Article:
What is commonly labeled as an ear infection, is medically known as otitis media or AOM. These ear infections can impact children as well as adults, especially after a sinus infection or a cold. You can even get an ear infection if you have a bad tooth.
Just how long will hearing loss last after having an infection of the middle ear? The answer to this question may be more challenging than you think. There are a lot of things going on with ear infections. To understand the potential risks, you should know more about the injury these infections can cause and how they impact hearing.
Otitis Media, Exactly What is it?
Otitis media is an infection of the middle ear basically. Bacteria is the most likely cause, but it might be caused by any micro-organism.
Ear infections are identified by where they develop in the ear. When the infection is in the pinna, or outer ear, or in front of the eardrum, the condition is known as otitis externa or swimmer’s ear. If the bacterial growth is in the cochlea, the term is labyrinthitis or inner ear infection.
The space in front of the cochlea but behind the eardrum is called the middle ear. The membranes of the inner ear are vibrated by three very small bones called ossicles which are situated in this area. An infection in this area tends to be very painful because it puts pressure on the eardrum, in most cases until it breaks. That pressure is also why you don’t hear very well. Sound waves are then obstructed by the buildup of infectious material in the ear canal.
A middle ear infection includes the following symptoms:
- Drainage from the ear
- Pain in the ear
- Reduced hearing
For most people, hearing returns over time. The ear canal will then open up and hearing will come back. This will only happen when the infection is resolved. There are some exceptions, though.
Repeated Ear Infections
The majority of people experience an ear infection at least once in their life. For others, the issues become chronic, so they have infections over and over. Because of complications, these people’s hearing loss is worse and can even become permanent.
Conductive Hearing Loss From Chronic Ear Infections
Conductive hearing loss can be brought on by repeated ear infections. Which means that the inner ear can’t get sound waves at the proper intensity. The ear has mechanisms along the canal which amplify the sound wave so that when it gets to the tiny hair cells of the inner ear, it is strong enough to cause a vibration. Sometimes things change along this route and the sound is not properly amplified. This is known as conductive hearing loss.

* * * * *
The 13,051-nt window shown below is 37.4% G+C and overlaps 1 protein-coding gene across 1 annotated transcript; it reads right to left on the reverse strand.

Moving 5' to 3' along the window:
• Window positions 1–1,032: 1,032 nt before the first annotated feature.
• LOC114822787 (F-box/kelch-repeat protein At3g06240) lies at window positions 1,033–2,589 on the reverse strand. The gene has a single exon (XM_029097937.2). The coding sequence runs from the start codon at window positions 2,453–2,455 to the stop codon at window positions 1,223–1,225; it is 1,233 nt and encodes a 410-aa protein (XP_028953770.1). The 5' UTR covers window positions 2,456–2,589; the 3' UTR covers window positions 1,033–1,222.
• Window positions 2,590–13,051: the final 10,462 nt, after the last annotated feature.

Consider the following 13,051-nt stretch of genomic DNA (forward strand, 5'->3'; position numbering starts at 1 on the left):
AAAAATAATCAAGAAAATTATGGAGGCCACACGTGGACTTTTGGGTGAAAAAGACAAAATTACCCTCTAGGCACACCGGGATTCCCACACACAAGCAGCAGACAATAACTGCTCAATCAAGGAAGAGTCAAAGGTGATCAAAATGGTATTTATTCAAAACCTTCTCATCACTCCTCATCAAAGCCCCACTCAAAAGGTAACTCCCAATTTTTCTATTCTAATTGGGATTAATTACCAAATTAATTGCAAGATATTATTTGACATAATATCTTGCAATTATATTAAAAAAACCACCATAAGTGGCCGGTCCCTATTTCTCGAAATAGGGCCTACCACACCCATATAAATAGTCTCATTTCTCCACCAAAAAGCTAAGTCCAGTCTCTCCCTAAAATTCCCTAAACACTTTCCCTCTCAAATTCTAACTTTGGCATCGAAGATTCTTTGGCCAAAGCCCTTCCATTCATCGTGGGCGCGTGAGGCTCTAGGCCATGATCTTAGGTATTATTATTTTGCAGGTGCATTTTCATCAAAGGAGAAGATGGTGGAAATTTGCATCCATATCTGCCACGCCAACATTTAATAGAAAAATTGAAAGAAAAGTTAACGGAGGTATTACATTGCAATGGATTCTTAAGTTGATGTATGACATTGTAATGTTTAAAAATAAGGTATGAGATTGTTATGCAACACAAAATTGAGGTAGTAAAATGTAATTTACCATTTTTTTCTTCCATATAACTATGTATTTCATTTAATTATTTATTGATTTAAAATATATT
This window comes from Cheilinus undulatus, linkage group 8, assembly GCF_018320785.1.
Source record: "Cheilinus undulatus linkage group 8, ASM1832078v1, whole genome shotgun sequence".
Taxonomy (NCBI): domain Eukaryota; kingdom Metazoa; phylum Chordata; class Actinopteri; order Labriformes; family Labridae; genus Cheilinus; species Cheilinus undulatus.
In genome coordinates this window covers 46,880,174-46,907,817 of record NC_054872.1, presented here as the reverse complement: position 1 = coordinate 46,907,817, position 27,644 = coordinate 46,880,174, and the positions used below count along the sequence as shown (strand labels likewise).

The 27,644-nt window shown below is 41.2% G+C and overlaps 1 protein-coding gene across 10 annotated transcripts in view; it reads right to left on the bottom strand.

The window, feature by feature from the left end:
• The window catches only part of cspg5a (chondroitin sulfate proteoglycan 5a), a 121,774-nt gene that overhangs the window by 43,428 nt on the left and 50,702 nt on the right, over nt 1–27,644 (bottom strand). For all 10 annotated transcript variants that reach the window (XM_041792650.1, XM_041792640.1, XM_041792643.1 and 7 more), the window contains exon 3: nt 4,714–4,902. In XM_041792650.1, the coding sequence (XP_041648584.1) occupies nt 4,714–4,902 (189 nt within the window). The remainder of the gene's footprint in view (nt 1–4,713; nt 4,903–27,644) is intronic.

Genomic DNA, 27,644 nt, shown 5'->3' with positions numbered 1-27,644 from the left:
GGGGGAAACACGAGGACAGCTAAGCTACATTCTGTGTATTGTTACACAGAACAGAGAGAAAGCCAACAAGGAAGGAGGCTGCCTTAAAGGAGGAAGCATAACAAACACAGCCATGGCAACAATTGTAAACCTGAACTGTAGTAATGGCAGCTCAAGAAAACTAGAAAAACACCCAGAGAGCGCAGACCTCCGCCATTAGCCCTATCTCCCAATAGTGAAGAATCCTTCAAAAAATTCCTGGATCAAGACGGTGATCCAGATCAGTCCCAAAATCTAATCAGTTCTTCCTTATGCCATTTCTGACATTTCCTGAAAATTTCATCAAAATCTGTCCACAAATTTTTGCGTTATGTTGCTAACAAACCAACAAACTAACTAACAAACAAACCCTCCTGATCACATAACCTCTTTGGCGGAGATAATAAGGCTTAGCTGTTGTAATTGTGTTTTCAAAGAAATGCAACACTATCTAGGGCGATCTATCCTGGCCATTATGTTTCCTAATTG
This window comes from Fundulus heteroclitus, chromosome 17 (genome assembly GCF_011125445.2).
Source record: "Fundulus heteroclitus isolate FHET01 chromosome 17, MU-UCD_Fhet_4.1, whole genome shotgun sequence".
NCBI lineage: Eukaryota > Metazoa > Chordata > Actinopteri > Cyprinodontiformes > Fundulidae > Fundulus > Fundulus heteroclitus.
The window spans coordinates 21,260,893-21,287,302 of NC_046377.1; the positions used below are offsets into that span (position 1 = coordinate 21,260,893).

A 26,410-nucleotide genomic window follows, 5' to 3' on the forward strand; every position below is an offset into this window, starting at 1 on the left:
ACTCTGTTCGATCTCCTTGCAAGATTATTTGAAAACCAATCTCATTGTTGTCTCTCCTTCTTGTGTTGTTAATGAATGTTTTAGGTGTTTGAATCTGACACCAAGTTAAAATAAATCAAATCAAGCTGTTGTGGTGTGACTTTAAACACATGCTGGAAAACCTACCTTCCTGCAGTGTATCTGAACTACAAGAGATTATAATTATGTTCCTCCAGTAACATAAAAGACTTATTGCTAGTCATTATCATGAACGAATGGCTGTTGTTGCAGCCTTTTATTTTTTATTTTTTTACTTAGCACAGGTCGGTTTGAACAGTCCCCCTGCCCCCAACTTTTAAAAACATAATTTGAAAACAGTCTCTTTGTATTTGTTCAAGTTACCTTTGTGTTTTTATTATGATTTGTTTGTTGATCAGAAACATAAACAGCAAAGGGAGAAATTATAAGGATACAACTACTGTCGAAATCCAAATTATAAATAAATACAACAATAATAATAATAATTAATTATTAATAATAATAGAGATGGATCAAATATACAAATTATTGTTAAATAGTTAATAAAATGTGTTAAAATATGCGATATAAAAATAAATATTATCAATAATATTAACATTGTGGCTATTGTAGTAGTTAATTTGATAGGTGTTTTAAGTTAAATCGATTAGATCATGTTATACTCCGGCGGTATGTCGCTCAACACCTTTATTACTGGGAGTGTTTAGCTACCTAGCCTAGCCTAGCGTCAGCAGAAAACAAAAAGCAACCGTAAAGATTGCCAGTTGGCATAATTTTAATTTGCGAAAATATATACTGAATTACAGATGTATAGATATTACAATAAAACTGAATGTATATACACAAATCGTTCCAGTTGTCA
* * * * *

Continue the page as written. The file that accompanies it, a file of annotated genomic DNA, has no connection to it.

Bacteria are very busy in your ear when you have an ear infection. They must eat to live and multiply, so they break down those components that amplify sound waves. Normally, this kind of damage includes the eardrum and those tiny little bones. The bones are very delicate and it doesn’t take much to destroy them. Once they are gone, their gone. That’s permanent damage and your hearing won’t return on its own. Surgically putting in prosthetic bones is one possible way that a doctor may be able to correct this. The eardrum might have some scar tissue after it repairs itself, which can influence its ability to move. This can also potentially be fixed with surgery.
This Permanent Damage Can be Avoided
If you believe that you might have an ear infection, see a doctor immediately. You shouldn’t wait if you want to preserve your hearing. Always have chronic ear infection checked by a doctor. The more severe the infections you have, the more damage they cause. Finally, take the appropriate steps to prevent colds, allergies, and sinus infections because that is how ear infections typically start. It’s time to stop smoking because it leads to chronic respiratory problems which can, in turn, lead to ear infections.
If you are still having problems hearing after having an ear infection, see a doctor. It is possible you have some damage, but that is not the only thing that can cause conductive hearing loss. If you find out that it’s permanent, hearing aids will help you hear once again. You should schedule an appointment with a hearing specialist to get more information on hearing aids.